Work continued on putting “shiny floors” in the classrooms and they’ve now reached the offices. Each room takes about 18 bags of cement – nearly 2,000 pounds dry and even heavier when wet. They mix batches on the front porch then hand carry it inside to spread using some string level lines stretched across side-to-side. The bright side of this hard work is that it’s in the shade!
With some of the classroom floors dry enough to walk on, it’s irresistible for a few little kids to run in them! The workers wet the floors each day to help them cure which makes it even more fun to run through puddles.
We’re getting ever closer to installing our six solar panels to run the well pump. I’m waiting until all security means have been completed to avoid the possibility of theft. We’ve tested and run the system using the generator, finding a few minor leaks in fittings that just needed tightening. The crew spent yesterday welding “Y-shapes” of angle iron to support the razor wire then started setting the posts in concrete. We started putting up the cyclone fence today, but Eagle Electric was way off in their estimated length for each roll (they only cover about 34 linear feet) plus they were out of stock beyond the 3 rolls I bought. When I get back to Monrovia I’ll have to get more. I do miss having a Lowe’s and Home Depot right around the corner for every job I work on at home!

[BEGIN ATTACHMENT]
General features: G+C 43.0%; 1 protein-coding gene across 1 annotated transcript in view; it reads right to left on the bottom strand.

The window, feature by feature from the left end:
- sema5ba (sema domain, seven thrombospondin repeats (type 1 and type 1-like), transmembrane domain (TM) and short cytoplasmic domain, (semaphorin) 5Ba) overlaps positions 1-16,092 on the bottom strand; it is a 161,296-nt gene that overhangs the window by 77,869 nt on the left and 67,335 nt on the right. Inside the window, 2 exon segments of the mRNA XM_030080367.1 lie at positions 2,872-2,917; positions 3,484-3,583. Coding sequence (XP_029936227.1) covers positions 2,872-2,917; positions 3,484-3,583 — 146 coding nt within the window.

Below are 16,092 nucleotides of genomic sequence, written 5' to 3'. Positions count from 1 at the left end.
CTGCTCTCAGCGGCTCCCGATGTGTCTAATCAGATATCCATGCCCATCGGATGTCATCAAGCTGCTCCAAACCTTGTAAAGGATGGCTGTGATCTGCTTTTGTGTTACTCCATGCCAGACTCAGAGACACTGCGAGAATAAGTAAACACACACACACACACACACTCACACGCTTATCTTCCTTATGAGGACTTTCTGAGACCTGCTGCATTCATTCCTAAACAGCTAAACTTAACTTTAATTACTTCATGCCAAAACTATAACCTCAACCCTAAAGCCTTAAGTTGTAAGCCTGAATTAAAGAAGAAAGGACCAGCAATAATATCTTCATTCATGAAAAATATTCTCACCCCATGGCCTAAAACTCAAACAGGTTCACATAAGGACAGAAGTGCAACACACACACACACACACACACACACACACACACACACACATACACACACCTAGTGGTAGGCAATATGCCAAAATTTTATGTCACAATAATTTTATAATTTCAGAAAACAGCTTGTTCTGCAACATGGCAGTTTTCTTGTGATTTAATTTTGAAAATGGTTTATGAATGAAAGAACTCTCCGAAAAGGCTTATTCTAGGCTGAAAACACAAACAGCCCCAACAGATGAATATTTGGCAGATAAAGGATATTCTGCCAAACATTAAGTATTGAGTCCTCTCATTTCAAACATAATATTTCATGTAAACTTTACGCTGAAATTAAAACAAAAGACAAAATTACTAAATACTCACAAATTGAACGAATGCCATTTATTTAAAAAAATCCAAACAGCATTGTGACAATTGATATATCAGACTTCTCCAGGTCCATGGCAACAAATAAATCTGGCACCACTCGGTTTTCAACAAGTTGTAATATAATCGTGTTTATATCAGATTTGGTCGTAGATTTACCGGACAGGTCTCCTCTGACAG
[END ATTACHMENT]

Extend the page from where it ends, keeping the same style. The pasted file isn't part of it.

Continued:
Part of today was spent just playing! There’s a trio of little girls – Dusu, Kou (“co – OOH”, and Favor – that spend a lot of time at the site. They swing on the water tower and play cooks. They show how they can hop on one foot. I drew pictures on their bellies to create
belly button animals. I got them started with a stacking game using parts of fence piping and showed them how to play a “pipe fitting xylophone” with different lengths and diameters producing different pitches. An older boy, Ricky, arrived and had to join in to show how much better boys are! Ricky should be in school today but his uniform is dirty and
he can’t wear it…no clean uniform, no school. You’ll notice on the middle girl, Dusu, that she’s wearing a beaded chain around her abdomen. Parents put these on their children as a way to “ward off malaria”.